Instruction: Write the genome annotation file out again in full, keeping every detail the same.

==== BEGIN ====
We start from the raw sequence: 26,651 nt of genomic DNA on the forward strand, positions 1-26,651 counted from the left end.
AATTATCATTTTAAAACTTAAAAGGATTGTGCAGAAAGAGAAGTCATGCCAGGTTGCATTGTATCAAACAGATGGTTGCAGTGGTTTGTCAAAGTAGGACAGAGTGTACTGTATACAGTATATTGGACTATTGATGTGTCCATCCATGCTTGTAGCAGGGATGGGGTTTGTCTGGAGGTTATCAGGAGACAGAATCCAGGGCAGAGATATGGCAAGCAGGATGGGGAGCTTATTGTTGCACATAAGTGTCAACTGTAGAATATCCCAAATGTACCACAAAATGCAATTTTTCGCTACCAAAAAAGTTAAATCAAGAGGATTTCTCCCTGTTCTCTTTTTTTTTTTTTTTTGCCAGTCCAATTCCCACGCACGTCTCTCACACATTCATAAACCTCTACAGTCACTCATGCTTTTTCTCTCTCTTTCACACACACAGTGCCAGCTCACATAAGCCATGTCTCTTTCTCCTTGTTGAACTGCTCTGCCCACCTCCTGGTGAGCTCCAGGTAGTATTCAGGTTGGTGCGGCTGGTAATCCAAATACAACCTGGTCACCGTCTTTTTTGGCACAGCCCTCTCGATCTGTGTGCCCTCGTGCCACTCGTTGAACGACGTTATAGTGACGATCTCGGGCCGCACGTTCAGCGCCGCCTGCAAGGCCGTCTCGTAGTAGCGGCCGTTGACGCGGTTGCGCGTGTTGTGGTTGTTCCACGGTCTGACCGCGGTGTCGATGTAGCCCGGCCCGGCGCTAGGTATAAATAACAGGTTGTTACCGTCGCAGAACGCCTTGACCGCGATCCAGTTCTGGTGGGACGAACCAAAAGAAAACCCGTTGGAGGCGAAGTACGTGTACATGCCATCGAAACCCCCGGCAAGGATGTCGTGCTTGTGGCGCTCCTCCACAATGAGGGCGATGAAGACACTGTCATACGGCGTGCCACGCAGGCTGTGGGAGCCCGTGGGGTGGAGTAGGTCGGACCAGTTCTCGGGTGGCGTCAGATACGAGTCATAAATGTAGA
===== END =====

We start from the raw sequence: 26,651 nt of genomic DNA on the forward strand, positions 1-26,651 counted from the left end.
AATTATCATTTTAAAACTTAAAAGGATTGTGCAGAAAGAGAAGTCATGCCAGGTTGCATTGTATCAAACAGATGGTTGCAGTGGTTTGTCAAAGTAGGACAGAGTGTACTGTATACAGTATATTGGACTATTGATGTGTCCATCCATGCTTGTAGCAGGGATGGGGTTTGTCTGGAGGTTATCAGGAGACAGAATCCAGGGCAGAGATATGGCAAGCAGGATGGGGAGCTTATTGTTGCACATAAGTGTCAACTGTAGAATATCCCAAATGTACCACAAAATGCAATTTTTCGCTACCAAAAAAGTTAAATCAAGAGGATTTCTCCCTGTTCTCTTTTTTTTTTTTTTTTGCCAGTCCAATTCCCACGCACGTCTCTCACACATTCATAAACCTCTACAGTCACTCATGCTTTTTCTCTCTCTTTCACACACACAGTGCCAGCTCACATAAGCCATGTCTCTTTCTCCTTGTTGAACTGCTCTGCCCACCTCCTGGTGAGCTCCAGGTAGTATTCAGGTTGGTGCGGCTGGTAATCCAAATACAACCTGGTCACCGTCTTTTTTGGCACAGCCCTCTCGATCTGTGTGCCCTCGTGCCACTCGTTGAACGACGTTATAGTGACGATCTCGGGCCGCACGTTCAGCGCCGCCTGCAAGGCCGTCTCGTAGTAGCGGCCGTTGACGCGGTTGCGCGTGTTGTGGTTGTTCCACGGTCTGACCGCGGTGTCGATGTAGCCCGGCCCGGCGCTAGGTATAAATAACAGGTTGTTACCGTCGCAGAACGCCTTGACCGCGATCCAGTTCTGGTGGGACGAACCAAAAGAAAACCCGTTGGAGGCGAAGTACGTGTACATGCCATCGAAACCCCCGGCAAGGATGTCGTGCTTGTGGCGCTCCTCCACAATGAGGGCGATGAAGACACTGTCATACGGCGTGCCACGCAGGCTGTGGGAGCCCGTGGGGTGGAGTAGGTCGGACCAGTTCTCGGGTGGCGTCAGATACGAGTCATAAATGTAGA